McGill, News

McGill students, staff “stressed” about lack of COVID-19 guidelines in residences

For the first time since 2020, a semester has begun with nearly no pandemic restrictions in place at McGill. Mandatory masking and social distancing were dropped in May 2022 and campus activities, including all classes and Frosh, have resumed at full capacity. Those in residences, however, report feeling that COVID-19 protocols within dorms have not been clearly communicated.

Irina Zhang, U0 Management and Arts, shared a post on Reddit on Sept. 3 explaining that she had tested positive for COVID-19, but was unaware of the protocols she should follow considering she lives in a double room with a roommate. Zhang immediately panicked because she could not find any clear answers on how to proceed. She tried contacting the Dean of Students’ office in an attempt to move rooms, but as it was the weekend, members of the Dean’s team were out of office. 

“I was only aware of the simple protocols La Citadelle emailed us at the beginning of the year, which just told us to stay in our rooms if we had COVID-19,” Zhang said in an interview with The McGill Tribune. “It seems that they only send [the full protocols] to students that need to quarantine.”

With little prior information from McGill staff, Zhang turned to other students in residences and online platforms such as Reddit with her questions. She explained that she did not think of contacting her floor fellow—both because she was overwhelmed and because she thought COVID-19 protocols fell outside of floor fellows’ purview.

After making the Reddit post, Zhang called La Citadelle’s 24/7 front desk staff, who answered most of her questions. She learned how to get food—go to the cafeteria but remain distanced from others—and received the official COVID-19 protocols for the residence.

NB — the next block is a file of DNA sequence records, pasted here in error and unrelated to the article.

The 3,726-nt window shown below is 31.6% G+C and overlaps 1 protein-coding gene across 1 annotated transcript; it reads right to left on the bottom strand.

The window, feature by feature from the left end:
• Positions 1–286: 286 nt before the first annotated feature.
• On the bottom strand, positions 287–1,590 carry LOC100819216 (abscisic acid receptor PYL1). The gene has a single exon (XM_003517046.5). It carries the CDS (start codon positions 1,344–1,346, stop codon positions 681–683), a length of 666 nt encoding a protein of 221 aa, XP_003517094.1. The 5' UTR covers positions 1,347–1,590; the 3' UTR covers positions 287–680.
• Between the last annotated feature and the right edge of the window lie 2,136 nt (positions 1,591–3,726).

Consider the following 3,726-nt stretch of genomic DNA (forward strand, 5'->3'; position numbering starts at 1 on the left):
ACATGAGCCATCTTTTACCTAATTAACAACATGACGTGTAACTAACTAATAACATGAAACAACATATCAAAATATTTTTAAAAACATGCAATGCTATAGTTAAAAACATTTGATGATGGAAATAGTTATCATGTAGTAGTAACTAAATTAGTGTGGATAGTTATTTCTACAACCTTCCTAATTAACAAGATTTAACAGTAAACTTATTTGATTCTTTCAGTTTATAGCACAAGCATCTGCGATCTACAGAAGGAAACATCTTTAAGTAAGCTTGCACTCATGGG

She was told to remain in her double room, but to avoid contact with her roommate. The current residence protocols state that roommates are only separated in “extreme cases,” or when an individual is immunocompromised. Zhang was further advised to maintain social distance if she needed to leave her room and not to have any visitors. Despite McGill’s protocols, Zhang had friends bring her food and ultimately left her dorm to quarantine at her parents’ house.

Alex*, a floor fellow, believes the current protocols in place are “careless” and insufficient to adequately handle COVID-19 outbreaks in residences. 

“There are far fewer self-isolation rooms available this year,” Alex wrote in an email to the Tribune. “In contrast, last year, there were floors dedicated to COVID-19 self-isolation in NRH (New Residence Hall). This has left students to ‘self-isolate’ in their own room, with their potentially COVID-free roommate.”

In addition to limited protocols for COVID-positive students, McGill has stopped distributing rapid tests and many lectures are no longer recorded. Alex believes that the lack of resources and accommodations offered by the university increases the chances of sick students missing classes and tests, causing them to fall behind academically. Alex also noticed that a large number of students were sick after Frosh. He worries that many assumed it was “Frosh Flu,” and did not test for COVID-19.

“Though fewer and fewer people are affected by the virus as time goes on, it is vital to note that we are not at a place where we can completely ignore it,” Alex wrote. “The reality is that there are students still living in residence with COVID-19, and McGill needs to acknowledge this by accommodating those individuals.”

McGill media relations officer Frédérique Mazerolle affirmed the university’s commitment to the safety of those in residences in an email to the Tribune.

“The health and wellbeing of the community will remain our top priority and all necessary health and safety measures as recommended by government and public health authorities will continue to be implemented in the residences to ensure residences remain safe spaces this academic year,” Mazerolle wrote. 

*Alex’s name has been changed to preserve their anonymity.

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